Gender pay gap rises to 19.7%, but closes for under-40s
Arvind Hickman, March 27, 2014
The gender pay gap for full-time workers under 40 has closed to around 1%, although it climbs substantially when part-time workers, who are mostly women, are included, Government analysis that compared hourly pay has revealed.
The department for media, culture and sport’s report, Secondary Analysis of the Gender Pay Gap, monitored trends in pay between 1997 and 2013. It shows the gender pay gap has closed during this period for every age group except those older than 60.
In 2013, the median pay gap, when part-time and full-time workers are combined, was 19.7%, up by 0.1 percentage point on 2012.
The reason why the median pay gap remains so high is that there is a huge pay discrepancy between men and women at senior ranks and a much larger proportion of women (43.2% compared with 13.7% of men) are in part-time positions, often subject to worse pay and career prospects.
Angela O'Connor, CEO and founder of The HR Lounge and a former HR director within the public sector, told HR magazine she was encouraged by progress in the "equalisation of younger age groups", but was concerned about the plight of part-time workers.
"I think it can become a real ghetto area, particularly for women, and there is a real issue for HR in terms of how different resourcing modes and different models of flexibility," she said.
"My experience in organisations is that managers find part-time workers difficult to manage, they don't like it, and it doesn't follow the same promotion path as full-time working... most part-time work is not part of career progression."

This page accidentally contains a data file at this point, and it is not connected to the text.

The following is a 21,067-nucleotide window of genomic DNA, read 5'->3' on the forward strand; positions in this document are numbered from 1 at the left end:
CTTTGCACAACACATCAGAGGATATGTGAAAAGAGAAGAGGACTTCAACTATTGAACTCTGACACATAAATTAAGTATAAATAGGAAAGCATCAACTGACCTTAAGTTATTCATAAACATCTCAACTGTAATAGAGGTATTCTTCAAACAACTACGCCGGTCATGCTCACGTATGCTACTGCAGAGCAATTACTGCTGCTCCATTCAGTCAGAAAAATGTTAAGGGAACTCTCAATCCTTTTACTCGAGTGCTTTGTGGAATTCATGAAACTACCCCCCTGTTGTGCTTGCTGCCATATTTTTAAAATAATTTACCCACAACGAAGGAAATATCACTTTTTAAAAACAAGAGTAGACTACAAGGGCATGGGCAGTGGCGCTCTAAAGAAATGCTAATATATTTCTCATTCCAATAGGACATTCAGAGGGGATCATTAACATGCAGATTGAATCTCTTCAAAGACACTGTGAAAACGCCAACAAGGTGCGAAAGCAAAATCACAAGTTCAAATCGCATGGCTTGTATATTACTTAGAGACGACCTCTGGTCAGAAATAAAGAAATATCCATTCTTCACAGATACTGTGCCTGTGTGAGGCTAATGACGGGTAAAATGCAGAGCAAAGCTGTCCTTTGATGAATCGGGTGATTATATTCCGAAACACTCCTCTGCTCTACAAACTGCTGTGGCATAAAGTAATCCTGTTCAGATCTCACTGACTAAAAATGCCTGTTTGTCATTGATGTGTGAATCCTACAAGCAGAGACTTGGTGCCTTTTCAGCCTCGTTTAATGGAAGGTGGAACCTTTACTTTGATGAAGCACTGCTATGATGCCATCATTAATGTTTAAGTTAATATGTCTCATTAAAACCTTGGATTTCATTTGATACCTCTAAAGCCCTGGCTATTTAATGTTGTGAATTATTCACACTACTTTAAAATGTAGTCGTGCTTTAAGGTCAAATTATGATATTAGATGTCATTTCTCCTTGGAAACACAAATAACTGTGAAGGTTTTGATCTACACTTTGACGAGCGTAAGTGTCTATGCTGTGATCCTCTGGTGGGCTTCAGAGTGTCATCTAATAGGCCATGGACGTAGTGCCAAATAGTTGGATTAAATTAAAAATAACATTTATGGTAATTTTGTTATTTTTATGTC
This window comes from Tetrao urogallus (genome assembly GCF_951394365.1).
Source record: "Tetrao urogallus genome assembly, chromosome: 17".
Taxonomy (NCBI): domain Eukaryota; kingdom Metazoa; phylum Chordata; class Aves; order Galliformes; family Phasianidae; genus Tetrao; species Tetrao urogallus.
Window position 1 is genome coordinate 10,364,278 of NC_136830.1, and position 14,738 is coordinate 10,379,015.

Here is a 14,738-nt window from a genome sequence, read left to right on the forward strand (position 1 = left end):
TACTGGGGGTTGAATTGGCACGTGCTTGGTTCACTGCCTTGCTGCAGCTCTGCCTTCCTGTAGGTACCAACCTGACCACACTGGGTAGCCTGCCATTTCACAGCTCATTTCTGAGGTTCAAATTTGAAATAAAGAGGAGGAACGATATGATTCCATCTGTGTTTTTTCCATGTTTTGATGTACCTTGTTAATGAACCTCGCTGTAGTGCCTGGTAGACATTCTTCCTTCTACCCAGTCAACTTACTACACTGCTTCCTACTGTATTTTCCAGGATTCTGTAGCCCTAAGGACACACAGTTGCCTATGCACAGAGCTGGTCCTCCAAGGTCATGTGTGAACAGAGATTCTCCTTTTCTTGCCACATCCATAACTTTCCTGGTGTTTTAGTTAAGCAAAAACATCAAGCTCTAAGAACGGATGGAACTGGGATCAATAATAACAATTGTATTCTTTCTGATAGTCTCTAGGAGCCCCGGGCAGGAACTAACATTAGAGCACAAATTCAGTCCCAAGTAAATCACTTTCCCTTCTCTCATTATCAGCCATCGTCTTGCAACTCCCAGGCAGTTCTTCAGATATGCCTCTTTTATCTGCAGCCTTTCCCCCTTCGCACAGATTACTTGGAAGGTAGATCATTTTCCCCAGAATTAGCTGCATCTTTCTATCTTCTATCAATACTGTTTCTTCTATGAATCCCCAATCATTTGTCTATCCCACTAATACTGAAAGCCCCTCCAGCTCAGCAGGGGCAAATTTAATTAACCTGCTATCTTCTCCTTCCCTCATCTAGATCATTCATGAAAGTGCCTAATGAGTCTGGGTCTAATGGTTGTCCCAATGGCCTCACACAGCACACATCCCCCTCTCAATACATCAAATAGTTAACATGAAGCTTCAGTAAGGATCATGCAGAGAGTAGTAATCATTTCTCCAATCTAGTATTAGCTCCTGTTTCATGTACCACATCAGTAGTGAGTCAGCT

Pay gap by age
The biggest gap in pay is among those aged 40 to 49 at 26.7%. The lowest gaps are for 18 to 21 year-olds at 3.5% and 22 to 29 year-olds at 5.3%.
For full-time workers, the pay gaps under the age of 40 are around 1%, but this climbs to 15.7% for 40 to 49-year-olds and 17.5% for 50 to 59-year-olds.
For part-time workers, women earn more up until the 40 to 49 year-old group, where men earn 7.5% more, climbing to 11.8% more when 60 and older.
The study also found that pay inequality tends to get worse the more income you earn: 7.2% for workers in the lowest 10th percentile of earnings compared to 23.4% for the highest.
The sector with the highest gender pay gap is skilled trades, such as plumbers and electricians, where the gap in these male dominated industries is up to 30%. Women have more parity in sales, customer services and caring occupations, where the difference is between 6.5% and 7%. Professional services stands at 9%.
The difference between full-time and part-time earnings was greater for men than women across all occupations except professional occupations, where part-time workers earned more.
By position, it is at manager and director level where the pay gap is most severe, at 20.2%.
"What is happening at senior levels?," O'Connor questioned. "I don't think it's just an age issue, I think there are other barriers. Sometimes it's a choice because it gets incredibly difficult to juggle work and other life commitments at that level.
"But I also think there a load of lazy head-hunters out there who are not doing enough to present diverse shortlists and people are recruiting what they are comfortable with."
Companies need to be proactive
Women on Boards UK managing director Fiona Hathorn told HR magazine companies need to be more proactive in closing the gap, not just waiting for it to happen.
“Nobody cares in companies at the moment," Hathorn said. "We need targets at all levels of the business for gender equality in pay and the gender make-up of organisations. Companies should be forced to be more transparent about these figures. If everyone can see the disparity in their pay this will embarrass them into action.”
Senior HR practitioner Jane Tirbaudi, who is also a member of Aspire Learning for Women, told HR magazine the gender pay difference is partly due to the different working lifecycles for men and women throughout their careers.
“A lot of men will work right through their lives to get to the top and build their salaries. Women will often, for various reason, take a break at some stage,” Tirbaudi said.
Tribaudi added that women tended not to be driven by money in their roles, often being humble about the reward packages they feel they deserve. They are also more mindful of opportunities such as flexible working.